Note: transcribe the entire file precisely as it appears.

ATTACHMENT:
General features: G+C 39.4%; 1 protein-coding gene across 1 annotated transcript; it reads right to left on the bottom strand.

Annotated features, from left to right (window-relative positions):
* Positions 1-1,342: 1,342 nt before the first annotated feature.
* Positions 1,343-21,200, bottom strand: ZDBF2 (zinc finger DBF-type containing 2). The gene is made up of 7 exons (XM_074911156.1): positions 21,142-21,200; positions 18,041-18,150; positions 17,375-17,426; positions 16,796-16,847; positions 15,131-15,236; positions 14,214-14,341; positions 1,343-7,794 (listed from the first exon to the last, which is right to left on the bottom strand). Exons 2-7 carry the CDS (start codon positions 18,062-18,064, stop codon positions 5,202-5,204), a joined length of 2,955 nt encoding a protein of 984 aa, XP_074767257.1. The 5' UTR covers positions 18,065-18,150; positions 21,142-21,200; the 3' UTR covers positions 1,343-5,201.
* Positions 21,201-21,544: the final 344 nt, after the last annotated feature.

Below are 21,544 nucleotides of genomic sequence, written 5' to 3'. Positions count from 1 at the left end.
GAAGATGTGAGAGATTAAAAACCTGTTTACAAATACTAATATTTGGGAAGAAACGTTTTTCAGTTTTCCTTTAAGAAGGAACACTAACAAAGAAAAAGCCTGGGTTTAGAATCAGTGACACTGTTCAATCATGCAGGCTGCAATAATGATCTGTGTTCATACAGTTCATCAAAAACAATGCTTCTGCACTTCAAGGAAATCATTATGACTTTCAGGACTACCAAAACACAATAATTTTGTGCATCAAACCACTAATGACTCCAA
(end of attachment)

General features: G+C 39.4%; 1 protein-coding gene across 1 annotated transcript; it reads right to left on the bottom strand.

Annotated features, from left to right (window-relative positions):
* Positions 1-1,342: 1,342 nt before the first annotated feature.
* Positions 1,343-21,200, bottom strand: ZDBF2 (zinc finger DBF-type containing 2). The gene is made up of 7 exons (XM_074911156.1): positions 21,142-21,200; positions 18,041-18,150; positions 17,375-17,426; positions 16,796-16,847; positions 15,131-15,236; positions 14,214-14,341; positions 1,343-7,794 (listed from the first exon to the last, which is right to left on the bottom strand). Exons 2-7 carry the CDS (start codon positions 18,062-18,064, stop codon positions 5,202-5,204), a joined length of 2,955 nt encoding a protein of 984 aa, XP_074767257.1. The 5' UTR covers positions 18,065-18,150; positions 21,142-21,200; the 3' UTR covers positions 1,343-5,201.
* Positions 21,201-21,544: the final 344 nt, after the last annotated feature.

Below are 21,544 nucleotides of genomic sequence, written 5' to 3'. Positions count from 1 at the left end.
GAAGATGTGAGAGATTAAAAACCTGTTTACAAATACTAATATTTGGGAAGAAACGTTTTTCAGTTTTCCTTTAAGAAGGAACACTAACAAAGAAAAAGCCTGGGTTTAGAATCAGTGACACTGTTCAATCATGCAGGCTGCAATAATGATCTGTGTTCATACAGTTCATCAAAAACAATGCTTCTGCACTTCAAGGAAATCATTATGACTTTCAGGACTACCAAAACACAATAATTTTGTGCATCAAACCACTAATGACTCCAA